The new NHS information strategy is to allow patients, health professionals, commissioners and researchers to access their records easily.
The national ‘portal' will allow all NHS patients to be able to have secure online access, where they wish it, to their personal health records by 2015. According to E-Health Insider, this will fit with the central theme of shifting to a sharing of information within and between health and social care providers, and capturing data just once at the point of care.
David Harley, senior research fellow at ESET and former director of the NHS Threat Assessment Centre, looked at the plan and said he felt it read more like an extended mission statement than a real strategy document.
He said: “Even the polysyllabic version seems to me to say, basically, that the security of an individual's data will depend on the data being handled responsibly by medical professionals; and on the sharing of such information by the individual only with appropriate people.
“The security model of the central repository isn't defined, even in the main document. Instead the emphasis is on the need to share the data with the subject of the data, with professionals treating the subject and the agencies who would make use of the anonymised/sanitised data.”
Harley said that the model described doesn't sound like it has been changed significantly from the NHS National Programme for IT (NPfIT) model, as the central agencies under control of the Department of Health are focusing on central security.
“I'd be willing to place a small bet on the implementation continuing to rely on external providers rather than in-house expertise and a lot of responsibility devolved to ‘the local level',” he said.
“The emphasis on better data sharing with the data subject, however desirable in principle, does increase the attack surface – even if the central resource is soundly protected, it seems to me that how local services and data subjects access data is likely to be highly dependent on local conditions. We're already all too aware that security awareness across the many individual units that make up the NHS is highly variable.”
Marc Lee, EMEA sales director at Courion, said: “Giving all NHS patients secure online access to their records by 2015 is hugely ambitious. Such a tight timetable, the huge numbers of potential users and the need to strike the right balance between access and privacy means the NHS cannot rely on traditional identity and access management systems that take too long to develop and when deployed aren't fit for purpose.
“Quite clearly, this project will require the NHS to embrace access risk management solutions that help the authorities prioritise and plan for risks and gives them the real-time tools to spot and stop abnormal activities.”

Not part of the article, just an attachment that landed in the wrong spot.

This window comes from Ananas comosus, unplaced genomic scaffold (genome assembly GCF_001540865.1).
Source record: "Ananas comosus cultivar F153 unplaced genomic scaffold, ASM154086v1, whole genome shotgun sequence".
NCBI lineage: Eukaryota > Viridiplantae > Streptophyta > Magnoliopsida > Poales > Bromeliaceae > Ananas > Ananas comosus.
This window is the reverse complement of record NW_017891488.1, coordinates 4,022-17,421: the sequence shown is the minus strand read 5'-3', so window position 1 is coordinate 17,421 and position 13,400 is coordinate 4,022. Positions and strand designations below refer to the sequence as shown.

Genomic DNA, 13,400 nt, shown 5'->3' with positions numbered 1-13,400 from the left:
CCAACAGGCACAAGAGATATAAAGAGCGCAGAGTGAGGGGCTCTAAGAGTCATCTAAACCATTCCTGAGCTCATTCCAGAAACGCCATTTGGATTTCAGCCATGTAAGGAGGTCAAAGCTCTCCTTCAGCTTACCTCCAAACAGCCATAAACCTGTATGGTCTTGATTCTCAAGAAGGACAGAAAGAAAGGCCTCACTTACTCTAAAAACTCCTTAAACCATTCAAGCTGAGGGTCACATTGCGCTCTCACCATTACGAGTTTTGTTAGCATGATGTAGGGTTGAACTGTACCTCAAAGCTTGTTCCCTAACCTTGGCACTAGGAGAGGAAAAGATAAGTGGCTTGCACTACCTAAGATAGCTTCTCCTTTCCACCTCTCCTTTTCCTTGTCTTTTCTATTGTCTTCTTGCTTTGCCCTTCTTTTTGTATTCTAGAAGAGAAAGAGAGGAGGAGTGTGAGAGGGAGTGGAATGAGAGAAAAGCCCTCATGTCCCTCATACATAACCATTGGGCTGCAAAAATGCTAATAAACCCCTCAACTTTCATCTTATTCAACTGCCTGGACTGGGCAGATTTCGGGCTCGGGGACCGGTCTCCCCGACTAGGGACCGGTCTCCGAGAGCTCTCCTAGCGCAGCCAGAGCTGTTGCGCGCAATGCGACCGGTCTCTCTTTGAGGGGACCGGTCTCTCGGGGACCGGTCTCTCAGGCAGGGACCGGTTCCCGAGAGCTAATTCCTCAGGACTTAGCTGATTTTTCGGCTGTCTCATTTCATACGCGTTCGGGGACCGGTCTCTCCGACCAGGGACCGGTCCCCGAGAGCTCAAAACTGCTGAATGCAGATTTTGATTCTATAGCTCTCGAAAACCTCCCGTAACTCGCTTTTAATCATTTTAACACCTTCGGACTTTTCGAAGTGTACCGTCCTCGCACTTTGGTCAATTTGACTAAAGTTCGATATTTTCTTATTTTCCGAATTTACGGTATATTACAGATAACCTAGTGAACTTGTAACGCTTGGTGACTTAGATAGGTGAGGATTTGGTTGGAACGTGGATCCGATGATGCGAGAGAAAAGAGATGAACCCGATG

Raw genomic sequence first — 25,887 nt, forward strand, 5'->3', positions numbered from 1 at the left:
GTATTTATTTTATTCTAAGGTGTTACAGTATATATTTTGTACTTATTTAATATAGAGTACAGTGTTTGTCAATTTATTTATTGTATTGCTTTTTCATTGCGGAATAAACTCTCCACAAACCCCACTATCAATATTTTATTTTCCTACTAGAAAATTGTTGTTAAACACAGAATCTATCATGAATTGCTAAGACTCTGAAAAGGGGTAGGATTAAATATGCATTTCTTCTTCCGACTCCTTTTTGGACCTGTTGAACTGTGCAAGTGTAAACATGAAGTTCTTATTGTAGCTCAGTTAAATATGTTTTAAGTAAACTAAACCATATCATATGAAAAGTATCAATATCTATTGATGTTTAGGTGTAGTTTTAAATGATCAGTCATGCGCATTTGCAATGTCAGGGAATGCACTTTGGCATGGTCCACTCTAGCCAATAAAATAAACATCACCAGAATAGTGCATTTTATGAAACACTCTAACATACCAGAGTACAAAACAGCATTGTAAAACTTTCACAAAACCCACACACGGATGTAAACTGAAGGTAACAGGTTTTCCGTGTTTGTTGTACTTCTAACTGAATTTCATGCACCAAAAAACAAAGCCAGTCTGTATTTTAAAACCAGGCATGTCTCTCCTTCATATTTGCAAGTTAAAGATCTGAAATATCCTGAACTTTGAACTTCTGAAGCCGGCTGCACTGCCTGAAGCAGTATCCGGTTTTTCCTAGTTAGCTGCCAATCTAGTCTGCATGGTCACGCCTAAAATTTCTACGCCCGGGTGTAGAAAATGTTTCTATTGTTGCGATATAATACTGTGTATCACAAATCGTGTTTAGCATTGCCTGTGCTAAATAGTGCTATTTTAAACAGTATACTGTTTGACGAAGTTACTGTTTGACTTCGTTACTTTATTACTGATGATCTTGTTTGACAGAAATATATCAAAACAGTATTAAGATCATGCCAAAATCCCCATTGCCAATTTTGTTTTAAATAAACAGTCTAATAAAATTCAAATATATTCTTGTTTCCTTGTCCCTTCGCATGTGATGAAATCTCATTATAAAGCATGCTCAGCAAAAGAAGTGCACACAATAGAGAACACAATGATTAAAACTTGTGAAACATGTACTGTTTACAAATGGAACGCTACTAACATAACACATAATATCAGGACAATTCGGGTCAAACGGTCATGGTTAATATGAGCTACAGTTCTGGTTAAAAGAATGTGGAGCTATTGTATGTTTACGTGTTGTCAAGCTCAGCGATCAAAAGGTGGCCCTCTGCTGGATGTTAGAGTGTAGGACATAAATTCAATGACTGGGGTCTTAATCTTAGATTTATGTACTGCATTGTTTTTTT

He added: “I don't see the NHS funding handheld tokens to every eligible member of the UK population to give them access to their data, but I wouldn't be surprised to see authentication move towards the customer's mobile devices as it has already started to happen among healthcare professionals, and I can see all the problems that already exist with bring your own device in the enterprise multiplying in the context of healthcare customers.”
Jim Williams, application development manager at University Hospitals Birmingham, who told SC Magazine about the development of its myhealth@QEHB patient portal this week, said he had not been involved in this project.
“From the perspective of the man on the street, I would imagine that this would be a major undertaking to get this happening, but we are not involved at all – but I am sure that we will hear about it eventually,” he said.
Grant Taylor, UK vice-president of Cryptzone, welcomed the news, but warned that the two biggest stumbling blocks would be the high levels of security and public confidence required for the project to succeed.
Taylor said: “The challenges are not technology-based, but involve the development of a 'joined up' security strategy that will handle the phenomenally large volumes of data involved, and to a level of security that inspires confidence among the UK's population – all of whom will be stakeholders in what promises to be a very challenging IT project.
“Then there is the problem of confidence in the system among NHS staff in general. While the technologists amongst us understand that the security and IT systems are potentially scalable, we have all seen too many failures where NHS technology is concerned.
“The important thing to realise here is that one size does not fit all, as our observations suggest that the security will only work if the data is stored securely in multiple silos and replicated – as well as shared – between different IT systems. For this to happen, there needs to be a culture shift in the way patients, users of healthcare services and NHS professionals think, work and interact on the technology front.
“Most current NHS IT systems do not even record information in the same way, so merging data systems can only be a long-term aspiration. I have grave doubts as to whether the public has enough confidence in IT security to embrace an electronic healthcare revolution any time soon.”